Young people get behind Holocaust Memorial Day

Published Thursday, 21st January 2016
Artwork created by the young people for Holocaust Memorial Day
Some of the young people's artwork

Young people from across Rotherham have been getting involved in marking this year’s Holocaust Memorial Day.

On the day itself, Wednesday 27 January, young people from Oakwood School and pupils from St Ann’s Junior and Infant School will be taking part in a public event at All Saints Square, hosted by the Mayor of Rotherham, Cllr Maggi Clark, with songs and readings (from 12 noon).

The following evening, Thursday 28 January, around 25 young people from Rotherham will be holding their own 'Don’t Stand By' event at Rotherham Town Hall, to share stories of those past and present of those prepared to bear witness to hate crime and discrimination through presentations, drama and artwork.

Rotherham’s Early Help Support Services based at My Place, were also commissioned to create an artwork honouring Abdulsalam Abdullah as part of a national initiative marking the anniversary of the liberation of Auschwitz-Birkenau on 27 January.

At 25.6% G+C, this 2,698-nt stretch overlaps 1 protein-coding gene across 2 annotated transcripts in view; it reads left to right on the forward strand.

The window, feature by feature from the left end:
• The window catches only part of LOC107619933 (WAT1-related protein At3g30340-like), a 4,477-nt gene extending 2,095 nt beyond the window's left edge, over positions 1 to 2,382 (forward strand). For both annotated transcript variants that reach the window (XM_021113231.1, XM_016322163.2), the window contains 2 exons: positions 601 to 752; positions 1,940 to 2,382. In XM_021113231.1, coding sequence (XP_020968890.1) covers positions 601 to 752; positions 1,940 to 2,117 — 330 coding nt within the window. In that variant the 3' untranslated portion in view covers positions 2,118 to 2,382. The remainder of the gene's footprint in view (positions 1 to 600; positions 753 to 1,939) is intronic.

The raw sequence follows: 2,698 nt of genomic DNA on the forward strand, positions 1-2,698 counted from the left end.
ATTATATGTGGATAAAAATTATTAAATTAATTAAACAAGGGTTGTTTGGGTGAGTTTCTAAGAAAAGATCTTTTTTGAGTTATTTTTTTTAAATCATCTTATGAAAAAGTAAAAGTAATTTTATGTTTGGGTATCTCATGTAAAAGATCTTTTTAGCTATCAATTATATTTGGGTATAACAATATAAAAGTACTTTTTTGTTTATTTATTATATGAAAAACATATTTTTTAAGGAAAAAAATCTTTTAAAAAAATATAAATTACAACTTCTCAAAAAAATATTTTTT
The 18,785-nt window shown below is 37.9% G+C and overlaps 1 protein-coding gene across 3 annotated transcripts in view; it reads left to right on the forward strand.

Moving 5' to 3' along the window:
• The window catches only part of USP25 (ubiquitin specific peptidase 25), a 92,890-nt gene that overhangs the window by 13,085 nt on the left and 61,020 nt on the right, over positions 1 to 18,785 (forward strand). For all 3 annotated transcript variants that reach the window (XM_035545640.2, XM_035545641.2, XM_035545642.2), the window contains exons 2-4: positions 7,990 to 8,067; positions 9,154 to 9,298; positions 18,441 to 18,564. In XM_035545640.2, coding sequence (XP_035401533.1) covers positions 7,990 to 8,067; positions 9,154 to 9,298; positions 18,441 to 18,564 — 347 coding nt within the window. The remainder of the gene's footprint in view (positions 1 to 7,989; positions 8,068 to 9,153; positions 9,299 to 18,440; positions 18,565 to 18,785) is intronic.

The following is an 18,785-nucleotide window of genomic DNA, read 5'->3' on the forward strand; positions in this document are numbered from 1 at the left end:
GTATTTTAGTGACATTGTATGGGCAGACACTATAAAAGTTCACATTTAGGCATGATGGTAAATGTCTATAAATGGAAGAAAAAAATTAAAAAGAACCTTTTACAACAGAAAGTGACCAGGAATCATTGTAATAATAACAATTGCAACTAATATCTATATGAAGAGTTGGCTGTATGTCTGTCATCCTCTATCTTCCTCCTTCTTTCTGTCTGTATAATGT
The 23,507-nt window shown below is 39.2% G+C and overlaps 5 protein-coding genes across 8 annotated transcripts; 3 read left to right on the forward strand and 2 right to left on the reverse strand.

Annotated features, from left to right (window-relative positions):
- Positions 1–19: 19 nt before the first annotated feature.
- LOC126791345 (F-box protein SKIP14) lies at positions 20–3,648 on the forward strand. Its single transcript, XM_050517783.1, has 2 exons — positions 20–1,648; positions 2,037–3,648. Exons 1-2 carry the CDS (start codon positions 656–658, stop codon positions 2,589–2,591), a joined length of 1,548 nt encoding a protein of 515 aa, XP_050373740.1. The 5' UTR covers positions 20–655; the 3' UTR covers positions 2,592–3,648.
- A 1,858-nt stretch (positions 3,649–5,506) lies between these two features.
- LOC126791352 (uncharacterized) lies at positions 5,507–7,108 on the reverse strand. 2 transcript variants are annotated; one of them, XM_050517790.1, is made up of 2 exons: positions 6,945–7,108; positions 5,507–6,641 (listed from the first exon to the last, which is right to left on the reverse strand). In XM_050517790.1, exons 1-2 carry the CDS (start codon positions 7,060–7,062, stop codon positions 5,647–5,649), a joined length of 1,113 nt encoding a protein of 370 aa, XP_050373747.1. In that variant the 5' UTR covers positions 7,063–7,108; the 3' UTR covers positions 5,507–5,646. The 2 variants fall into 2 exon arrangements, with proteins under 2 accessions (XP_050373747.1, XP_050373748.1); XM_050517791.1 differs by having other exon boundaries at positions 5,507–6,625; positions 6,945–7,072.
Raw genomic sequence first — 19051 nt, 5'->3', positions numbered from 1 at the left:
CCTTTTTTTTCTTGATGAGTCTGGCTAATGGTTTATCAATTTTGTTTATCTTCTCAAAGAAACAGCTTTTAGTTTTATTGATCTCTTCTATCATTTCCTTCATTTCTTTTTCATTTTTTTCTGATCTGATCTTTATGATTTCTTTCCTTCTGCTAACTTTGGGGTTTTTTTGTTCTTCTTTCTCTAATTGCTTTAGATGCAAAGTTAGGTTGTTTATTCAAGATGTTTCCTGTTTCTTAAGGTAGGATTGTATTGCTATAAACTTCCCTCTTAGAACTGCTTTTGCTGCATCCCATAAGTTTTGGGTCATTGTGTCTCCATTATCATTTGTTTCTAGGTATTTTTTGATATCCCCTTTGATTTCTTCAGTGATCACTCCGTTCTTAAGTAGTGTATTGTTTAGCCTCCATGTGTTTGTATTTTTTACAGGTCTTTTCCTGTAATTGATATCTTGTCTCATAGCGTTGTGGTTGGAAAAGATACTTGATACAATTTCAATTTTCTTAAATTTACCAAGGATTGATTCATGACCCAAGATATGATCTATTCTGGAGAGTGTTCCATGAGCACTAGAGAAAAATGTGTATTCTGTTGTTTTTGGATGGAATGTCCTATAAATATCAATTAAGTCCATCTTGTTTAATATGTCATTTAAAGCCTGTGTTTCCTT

Last October, the Holocaust Memorial Day Trust, the charity responsible for marking Holocaust Memorial Day in the UK, commissioned 12 groups from each region and nation of the UK to create artworks that share the stories of people who didn’t stand by in the face of hatred, persecution or genocide.

The Rotherham young people have created a series of masks, demonstrating the conflict in Darfur, Sudan and the story of Abdulsalam Abdullah, and their artwork can be viewed on the Trust’s website.

All 12 artworks will be displayed in an exhibition at the UK Commemorative Event for Holocaust Memorial Day in London on 27th January, to an audience of Holocaust and genocide survivors, MPs and dignitaries. The artwork will also be displayed publicly on city centre big screens across the UK.

Olivia Marks-Woldman, Chief Executive of the Holocaust Memorial Day Trust, said: "I want to thank and congratulate the young people from Rotherham Early Help for their hard work in creating this artwork, which is a fitting tribute to Abdulsalam Abdullah, helping to remind us all of our responsibilities not to stand by to hatred and persecution."

The Mayor of Rotherham, Cllr Maggi Clark, who is hosting next week’s Holocaust Memorial Day event in the town, added: "Congratulations to our young people who were chosen to take part in this national exhibition – they have really done Rotherham proud!"

See the young people's artwork onlineimage

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